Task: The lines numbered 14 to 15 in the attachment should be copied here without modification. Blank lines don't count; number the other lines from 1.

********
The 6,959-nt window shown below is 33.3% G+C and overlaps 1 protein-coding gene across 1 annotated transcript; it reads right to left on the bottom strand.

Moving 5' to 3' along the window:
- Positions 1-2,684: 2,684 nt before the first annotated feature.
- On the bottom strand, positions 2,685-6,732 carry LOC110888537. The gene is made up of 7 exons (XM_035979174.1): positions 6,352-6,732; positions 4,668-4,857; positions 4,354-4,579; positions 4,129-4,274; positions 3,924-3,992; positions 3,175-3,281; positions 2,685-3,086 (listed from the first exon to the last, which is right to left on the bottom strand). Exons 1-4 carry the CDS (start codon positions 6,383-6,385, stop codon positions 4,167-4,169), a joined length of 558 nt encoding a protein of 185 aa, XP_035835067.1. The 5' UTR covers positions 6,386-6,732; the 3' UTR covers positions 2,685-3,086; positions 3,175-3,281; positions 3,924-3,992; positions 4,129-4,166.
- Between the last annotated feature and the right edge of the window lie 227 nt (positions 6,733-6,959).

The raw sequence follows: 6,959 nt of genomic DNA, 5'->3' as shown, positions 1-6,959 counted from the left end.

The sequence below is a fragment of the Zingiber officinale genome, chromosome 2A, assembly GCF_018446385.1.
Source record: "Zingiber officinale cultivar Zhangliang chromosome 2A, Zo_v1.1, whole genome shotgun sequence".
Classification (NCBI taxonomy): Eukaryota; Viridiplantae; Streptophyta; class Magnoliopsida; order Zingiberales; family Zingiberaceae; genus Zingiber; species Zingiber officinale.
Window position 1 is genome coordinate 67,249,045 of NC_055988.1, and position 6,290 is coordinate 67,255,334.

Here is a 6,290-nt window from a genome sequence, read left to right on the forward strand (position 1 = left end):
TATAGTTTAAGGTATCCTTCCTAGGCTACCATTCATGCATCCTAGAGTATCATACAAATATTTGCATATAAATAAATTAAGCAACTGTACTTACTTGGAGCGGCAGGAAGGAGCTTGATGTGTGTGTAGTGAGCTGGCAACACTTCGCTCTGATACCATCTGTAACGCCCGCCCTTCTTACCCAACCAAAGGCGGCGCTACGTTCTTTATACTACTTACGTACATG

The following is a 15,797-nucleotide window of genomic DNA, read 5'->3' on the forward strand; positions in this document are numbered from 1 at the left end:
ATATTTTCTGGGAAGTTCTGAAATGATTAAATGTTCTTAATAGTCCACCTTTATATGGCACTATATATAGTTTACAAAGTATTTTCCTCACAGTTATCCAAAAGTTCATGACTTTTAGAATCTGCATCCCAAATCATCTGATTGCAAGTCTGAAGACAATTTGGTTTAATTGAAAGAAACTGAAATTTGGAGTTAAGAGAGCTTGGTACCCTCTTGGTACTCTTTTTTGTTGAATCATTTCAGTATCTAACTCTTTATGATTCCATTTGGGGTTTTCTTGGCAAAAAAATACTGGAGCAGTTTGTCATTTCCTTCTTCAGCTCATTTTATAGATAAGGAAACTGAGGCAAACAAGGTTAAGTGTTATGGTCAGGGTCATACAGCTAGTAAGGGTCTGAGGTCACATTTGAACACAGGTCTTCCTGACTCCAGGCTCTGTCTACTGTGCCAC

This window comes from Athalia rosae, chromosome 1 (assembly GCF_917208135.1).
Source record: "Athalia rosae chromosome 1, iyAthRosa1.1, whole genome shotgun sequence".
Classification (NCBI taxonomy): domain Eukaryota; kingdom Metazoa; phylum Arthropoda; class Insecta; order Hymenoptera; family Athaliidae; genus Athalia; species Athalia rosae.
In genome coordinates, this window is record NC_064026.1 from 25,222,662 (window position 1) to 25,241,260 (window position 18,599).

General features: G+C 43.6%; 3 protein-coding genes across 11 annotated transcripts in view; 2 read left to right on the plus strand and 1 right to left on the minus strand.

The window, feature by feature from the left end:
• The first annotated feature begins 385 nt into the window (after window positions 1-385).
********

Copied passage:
ATATTTTCTGGGAAGTTCTGAAATGATTAAATGTTCTTAATAGTCCACCTTTATATGGCACTATATATAGTTTACAAAGTATTTTCCTCACAGTTATCCAAAAGTTCATGACTTTTAGAATCTGCATCCCAAATCATCTGATTGCAAGTCTGAAGACAATTTGGTTTAATTGAAAGAAACTGAAATTTGGAGTTAAGAGAGCTTGGTACCCTCTTGGTACTCTTTTTTGTTGAATCATTTCAGTATCTAACTCTTTATGATTCCATTTGGGGTTTTCTTGGCAAAAAAATACTGGAGCAGTTTGTCATTTCCTTCTTCAGCTCATTTTATAGATAAGGAAACTGAGGCAAACAAGGTTAAGTGTTATGGTCAGGGTCATACAGCTAGTAAGGGTCTGAGGTCACATTTGAACACAGGTCTTCCTGACTCCAGGCTCTGTCTACTGTGCCAC

This window comes from Athalia rosae, chromosome 1 (assembly GCF_917208135.1).